The NBA Draft is almost here and we still don't know for sure who the top overall pick will be.
Kentucky's Nerlens Noel is my prediction, but the fact that there is no clear No. 1 choice is news by itself. Yet while this particular draft may lack star power, it does offer value, especially in the middle-to-late first round where a number of potential sleepers will be.
And, as always, we cannot forget about the busts as well. Let's take a look.
Nerlens Noel, C, Kentucky
He's not as raw as the Thunder's Hasheem Thabeet and he's a more fluid athlete, but for a guy who's likely to be chosen first overall, Noel reminds me of the former second pick. This is not a good thing. There are concerns about Noel recovering from an ACL injury, and the fact that he's lost 25 lbs. from his very slight frame. While Noel is a terrific shot-blocker and highly active center, the lack of sheer basketball acumen and the fact that he is so raw offensively are huge scares. During his limited time at Kentucky, he didn't display a consistent touch outside the paint and showed that he could be a real work-in-progress as a pick-and-roll player. The dearth of big men in this draft has elevated his value, but it's still tough to justify taking Noel in the top three.
Michael Carter-Williams, PG, Syracuse
Carter-Williams has all the measurements on paper. He is 6-foot-6 and an explosive leaper who can flat out dish the rock. But NBA point guards these days have to score and have to be able to shoot the three out of a pick-and-roll, two areas where he has shown zero ability. Watch Carter-Williams and he will jump off the page with "flash plays," but something is definitely missing and I would stay away, even in the mid-teens. One scout told me that Jim Boeheim didn't love him either. For a guy with his type of talent, MCW doesn't impact the game the way he should.
Anthony Bennett, F, UNLV
Bennett is hard to evaluate because he played just one season in college and has a high ceiling. He can really finish above the rim and has displayed some nice versatility. But he's really going to struggle in the half-court NBA offense and quite honestly, I wonder what his true pro position is. He could play the three or the four, but he reminds me a lot of the Timerwolves' Derrick Williams, who was actually better when he left Arizona (scored more and was more efficient), but I don't believe he will be able to score with the same ease he did in college.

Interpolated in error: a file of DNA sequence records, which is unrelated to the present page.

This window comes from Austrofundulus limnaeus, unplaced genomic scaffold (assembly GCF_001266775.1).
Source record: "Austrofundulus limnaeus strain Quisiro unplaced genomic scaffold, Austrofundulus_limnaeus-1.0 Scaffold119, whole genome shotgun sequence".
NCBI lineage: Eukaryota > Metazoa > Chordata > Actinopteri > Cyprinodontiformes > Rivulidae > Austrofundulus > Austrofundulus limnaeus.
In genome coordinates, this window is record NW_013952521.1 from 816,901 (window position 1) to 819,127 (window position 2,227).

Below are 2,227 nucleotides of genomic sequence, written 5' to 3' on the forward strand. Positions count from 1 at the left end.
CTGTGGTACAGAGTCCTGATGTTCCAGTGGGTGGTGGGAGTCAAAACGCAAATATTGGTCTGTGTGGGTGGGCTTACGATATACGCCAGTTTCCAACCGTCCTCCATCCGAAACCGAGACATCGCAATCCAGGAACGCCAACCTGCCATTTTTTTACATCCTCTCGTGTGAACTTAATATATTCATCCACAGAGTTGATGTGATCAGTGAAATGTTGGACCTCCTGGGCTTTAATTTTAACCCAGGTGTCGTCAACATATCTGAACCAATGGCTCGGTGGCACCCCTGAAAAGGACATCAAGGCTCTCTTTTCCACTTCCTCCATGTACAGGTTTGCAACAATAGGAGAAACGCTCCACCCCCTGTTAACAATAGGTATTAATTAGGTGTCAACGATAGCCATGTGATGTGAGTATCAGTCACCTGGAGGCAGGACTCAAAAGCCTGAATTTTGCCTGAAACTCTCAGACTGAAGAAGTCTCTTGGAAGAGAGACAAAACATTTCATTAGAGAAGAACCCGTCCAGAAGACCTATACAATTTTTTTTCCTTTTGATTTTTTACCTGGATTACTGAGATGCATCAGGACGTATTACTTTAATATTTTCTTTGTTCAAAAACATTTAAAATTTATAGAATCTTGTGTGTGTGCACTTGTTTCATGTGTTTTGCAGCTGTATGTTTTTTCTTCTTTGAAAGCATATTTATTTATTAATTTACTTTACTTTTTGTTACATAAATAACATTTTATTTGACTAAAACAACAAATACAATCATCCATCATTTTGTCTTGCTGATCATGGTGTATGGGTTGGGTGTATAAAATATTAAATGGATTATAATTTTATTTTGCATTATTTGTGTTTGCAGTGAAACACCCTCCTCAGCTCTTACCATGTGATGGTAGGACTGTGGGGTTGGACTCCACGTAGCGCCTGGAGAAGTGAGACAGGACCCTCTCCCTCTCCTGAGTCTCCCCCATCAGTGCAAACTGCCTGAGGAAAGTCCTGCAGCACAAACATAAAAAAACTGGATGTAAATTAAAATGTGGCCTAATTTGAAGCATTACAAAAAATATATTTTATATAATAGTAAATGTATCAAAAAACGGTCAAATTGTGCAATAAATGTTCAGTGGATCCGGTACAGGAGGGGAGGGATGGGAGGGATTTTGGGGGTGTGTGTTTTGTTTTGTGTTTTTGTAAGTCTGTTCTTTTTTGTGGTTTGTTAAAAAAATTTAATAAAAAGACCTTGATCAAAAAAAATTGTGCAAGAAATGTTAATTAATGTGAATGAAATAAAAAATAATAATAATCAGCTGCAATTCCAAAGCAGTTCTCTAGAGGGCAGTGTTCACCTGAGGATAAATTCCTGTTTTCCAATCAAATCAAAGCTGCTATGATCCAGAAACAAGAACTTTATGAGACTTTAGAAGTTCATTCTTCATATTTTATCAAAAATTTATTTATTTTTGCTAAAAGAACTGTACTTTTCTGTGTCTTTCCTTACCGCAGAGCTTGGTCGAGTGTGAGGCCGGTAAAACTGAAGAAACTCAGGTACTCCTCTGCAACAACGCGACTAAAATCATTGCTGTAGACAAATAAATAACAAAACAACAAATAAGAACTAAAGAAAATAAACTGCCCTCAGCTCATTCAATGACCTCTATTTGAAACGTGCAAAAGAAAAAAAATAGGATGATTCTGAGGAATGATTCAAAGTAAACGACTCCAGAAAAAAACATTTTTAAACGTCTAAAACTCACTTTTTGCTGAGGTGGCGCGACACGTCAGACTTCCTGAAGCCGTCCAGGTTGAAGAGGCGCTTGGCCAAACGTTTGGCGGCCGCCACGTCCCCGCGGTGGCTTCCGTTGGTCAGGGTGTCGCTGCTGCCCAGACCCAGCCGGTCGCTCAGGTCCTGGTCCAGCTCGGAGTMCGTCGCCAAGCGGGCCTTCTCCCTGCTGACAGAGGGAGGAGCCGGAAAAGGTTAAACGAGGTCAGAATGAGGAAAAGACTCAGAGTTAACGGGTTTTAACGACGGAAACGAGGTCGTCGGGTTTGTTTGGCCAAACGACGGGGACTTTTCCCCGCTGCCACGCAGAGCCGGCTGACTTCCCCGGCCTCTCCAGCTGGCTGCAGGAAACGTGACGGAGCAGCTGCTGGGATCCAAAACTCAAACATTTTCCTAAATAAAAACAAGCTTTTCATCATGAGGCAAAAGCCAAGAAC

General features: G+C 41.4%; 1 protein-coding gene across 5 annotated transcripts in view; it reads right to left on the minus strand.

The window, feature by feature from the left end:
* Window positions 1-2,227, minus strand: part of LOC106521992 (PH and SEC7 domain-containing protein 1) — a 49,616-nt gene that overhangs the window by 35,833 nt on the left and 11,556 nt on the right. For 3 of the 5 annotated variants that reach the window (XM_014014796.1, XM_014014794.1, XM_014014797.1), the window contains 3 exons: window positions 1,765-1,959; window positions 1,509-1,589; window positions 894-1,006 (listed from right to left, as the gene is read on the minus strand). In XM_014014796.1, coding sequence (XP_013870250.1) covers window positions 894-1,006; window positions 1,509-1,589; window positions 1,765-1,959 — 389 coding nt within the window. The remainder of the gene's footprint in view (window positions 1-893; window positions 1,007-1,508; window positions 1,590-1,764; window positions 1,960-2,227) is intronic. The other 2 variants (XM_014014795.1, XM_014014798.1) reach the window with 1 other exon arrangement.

Dennis Schroeder, PG, Germany
The 6-foot-2 Schroeder really helped himself at the Nike Hoops Summit, where he displayed an elite first step and real ability to run screen-and-roll. He is still just 19 and a little wild, but his 6-foot-8 wingspan and tremendous lateral quickness make him special. He is also a hounding, on-ball defender and although he's raw, could become the best point guard out of the class because of his pure instincts on both sides of the floor.
Giannis Antetokounmpo, F, Greece
Like Schroeder, Antetokounmpo has an incredible upside and will also need time to develop physically. At 6-foot-9, he possesses excellent versatility because of his ability to handle the ball and score in the open floor, as well as facilitate for teammates. He still gets pushed around and struggles with a lack of strength, but Antetokounmpo is an elite talent who could have been a surefire top 10 pick in a year had he gone to college in the states. Give him three NBA seasons and he could become the steal of this draft.
Jackie Carmichael, PF, Illinois State
Guards Erick Green (Virginia Tech) and Ray McCallum Jr. (Detroit) are sleepers, but Carmichael is about as sure a thing as you can get in the 30s or 40s, and exactly why this draft is so interesting. He has an extremely high motor and a real knack for rebounding. While limited offensively, Carmichael offers high value because he has zero ego and will compete every night -- for 5 minutes or 20. He's the kind of glue-guy every good team needs, but very few actually possess.
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